The bent grass greens at Cochiti Golf Club range from big to huge (with a couple exceptions) and they are a wide variety of shapes from ovals to pears to oblong!  And they have lots of slope, a few tiers, and plenty of contour.  When we played they were in very good condition, ran true if you could read them properly, and they ran fast at around 10 or so.  Most are raised and guarded by one to 4 bunkers.  This course puts a premium on putting – we had several 3 putts!

There are 61 bunkers that range in size and shape from average to huge monsters.  The good news is that the lips are small and the sand is firm and gritty, meaning you may get lucky and hit in and then roll out of the bunkers – we did it several times.  The sand is thin and it’s had to get a good bite under the ball if you’re close to the green.  The good news is that from the fairway bunkers, since the sand is so firm and the lips are small, you’ll have an easy recovery shot out of the bunker. 

Bottom line – good conditions, some outstanding holes, great rates, quiet and peaceful, and some stunning views.   A must play if you’re in the area.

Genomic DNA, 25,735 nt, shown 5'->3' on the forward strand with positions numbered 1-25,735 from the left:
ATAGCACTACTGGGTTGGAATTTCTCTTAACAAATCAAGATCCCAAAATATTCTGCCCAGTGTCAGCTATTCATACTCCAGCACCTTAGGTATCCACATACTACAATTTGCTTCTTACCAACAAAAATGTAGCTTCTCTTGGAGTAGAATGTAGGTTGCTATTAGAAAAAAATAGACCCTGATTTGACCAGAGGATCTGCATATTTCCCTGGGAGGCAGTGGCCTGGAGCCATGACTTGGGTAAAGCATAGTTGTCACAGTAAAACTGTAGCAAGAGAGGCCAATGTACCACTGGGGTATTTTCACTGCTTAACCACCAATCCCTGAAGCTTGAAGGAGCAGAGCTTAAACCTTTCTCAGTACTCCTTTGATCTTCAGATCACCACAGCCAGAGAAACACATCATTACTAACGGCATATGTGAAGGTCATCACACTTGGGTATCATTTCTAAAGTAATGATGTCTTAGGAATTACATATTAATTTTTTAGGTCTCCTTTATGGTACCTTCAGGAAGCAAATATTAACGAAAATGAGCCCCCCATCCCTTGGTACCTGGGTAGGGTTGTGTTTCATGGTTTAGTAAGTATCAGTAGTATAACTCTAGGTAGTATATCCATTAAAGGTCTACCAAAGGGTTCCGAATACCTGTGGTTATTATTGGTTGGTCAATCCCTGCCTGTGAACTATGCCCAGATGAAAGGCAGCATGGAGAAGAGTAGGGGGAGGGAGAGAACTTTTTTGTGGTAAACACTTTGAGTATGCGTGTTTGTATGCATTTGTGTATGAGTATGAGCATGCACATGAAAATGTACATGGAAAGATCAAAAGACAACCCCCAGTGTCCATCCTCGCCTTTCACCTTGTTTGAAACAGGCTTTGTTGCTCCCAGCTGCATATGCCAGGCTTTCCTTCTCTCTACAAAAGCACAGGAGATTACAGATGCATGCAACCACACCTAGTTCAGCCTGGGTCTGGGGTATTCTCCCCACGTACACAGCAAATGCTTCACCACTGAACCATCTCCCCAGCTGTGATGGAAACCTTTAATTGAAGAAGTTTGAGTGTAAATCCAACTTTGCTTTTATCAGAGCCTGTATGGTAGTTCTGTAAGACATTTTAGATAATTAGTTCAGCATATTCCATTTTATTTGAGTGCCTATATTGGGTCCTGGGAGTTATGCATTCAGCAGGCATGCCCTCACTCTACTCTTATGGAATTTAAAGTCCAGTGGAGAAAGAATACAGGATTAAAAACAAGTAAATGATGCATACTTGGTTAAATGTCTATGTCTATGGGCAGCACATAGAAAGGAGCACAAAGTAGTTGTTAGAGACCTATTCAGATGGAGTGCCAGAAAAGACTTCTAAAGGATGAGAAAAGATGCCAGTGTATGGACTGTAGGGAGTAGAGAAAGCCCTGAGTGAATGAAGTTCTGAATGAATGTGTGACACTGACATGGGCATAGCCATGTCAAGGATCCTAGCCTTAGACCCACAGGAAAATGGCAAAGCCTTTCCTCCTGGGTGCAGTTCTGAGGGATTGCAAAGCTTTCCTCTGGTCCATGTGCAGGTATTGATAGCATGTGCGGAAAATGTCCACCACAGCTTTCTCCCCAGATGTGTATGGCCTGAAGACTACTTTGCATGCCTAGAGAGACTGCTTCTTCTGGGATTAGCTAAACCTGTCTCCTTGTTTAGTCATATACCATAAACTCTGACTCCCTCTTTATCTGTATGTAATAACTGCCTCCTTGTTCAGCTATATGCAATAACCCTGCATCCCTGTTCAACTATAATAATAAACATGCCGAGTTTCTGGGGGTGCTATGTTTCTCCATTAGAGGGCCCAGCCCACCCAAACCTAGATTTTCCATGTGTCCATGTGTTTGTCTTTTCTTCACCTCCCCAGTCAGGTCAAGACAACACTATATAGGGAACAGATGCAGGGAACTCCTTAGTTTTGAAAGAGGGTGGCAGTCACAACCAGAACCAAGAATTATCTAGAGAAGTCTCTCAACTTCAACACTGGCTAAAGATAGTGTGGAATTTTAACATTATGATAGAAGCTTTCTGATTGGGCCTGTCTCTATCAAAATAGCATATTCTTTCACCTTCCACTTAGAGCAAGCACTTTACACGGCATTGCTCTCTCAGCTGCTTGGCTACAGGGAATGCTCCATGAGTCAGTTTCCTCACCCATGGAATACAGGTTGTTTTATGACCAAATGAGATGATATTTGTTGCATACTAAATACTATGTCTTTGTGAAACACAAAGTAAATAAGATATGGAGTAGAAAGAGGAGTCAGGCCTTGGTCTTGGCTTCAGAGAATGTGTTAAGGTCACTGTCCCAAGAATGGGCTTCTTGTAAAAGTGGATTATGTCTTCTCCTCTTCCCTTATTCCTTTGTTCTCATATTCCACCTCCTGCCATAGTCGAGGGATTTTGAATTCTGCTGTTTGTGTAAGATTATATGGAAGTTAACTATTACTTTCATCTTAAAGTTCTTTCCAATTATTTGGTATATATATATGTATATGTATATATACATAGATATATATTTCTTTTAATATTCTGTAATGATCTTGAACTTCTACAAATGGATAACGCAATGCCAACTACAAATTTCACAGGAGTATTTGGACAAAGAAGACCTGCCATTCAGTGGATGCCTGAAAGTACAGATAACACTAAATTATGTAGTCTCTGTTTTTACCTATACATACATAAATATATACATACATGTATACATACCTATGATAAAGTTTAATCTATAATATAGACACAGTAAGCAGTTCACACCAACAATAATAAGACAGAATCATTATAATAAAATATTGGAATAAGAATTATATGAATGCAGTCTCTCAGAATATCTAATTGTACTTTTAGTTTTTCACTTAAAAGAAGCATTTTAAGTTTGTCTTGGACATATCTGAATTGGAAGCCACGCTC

Read all about this fun trip to Southern Colorado/Northern New Mexico where this is one of the courses we played.

Dsc_0564 Dsc_0566 Dsc_0570

Course Slope & Ratings

Tee Box Yardage Rating Slope
Blue 6,413 68.1 128
White 5,841 66.1 119
Gold 6,817 71.0 132
Red 5,100 68.3 113

Course Information

Course Architect:
Robert Trent Jones Jr
Greens Type:
Bent grass
Greens Condition
Greens Difficulty
Fairway Condition
Bunker Condition
Beware of water on 4 holes and the 61 sand traps.

Texas Outside Rating

Overall Rating:
8.8 out of 10
Fun to Play:
Front Nine Rating:
Back Nine Rating:


Approximate Weekend
$42.00 to $68.00

Service is ok, the pro shop is well stocked with all the basics, the range is good, and the grill has some good food including an excellent green chili burger.



Here's How Texas Outside Determines the Scorecard Rating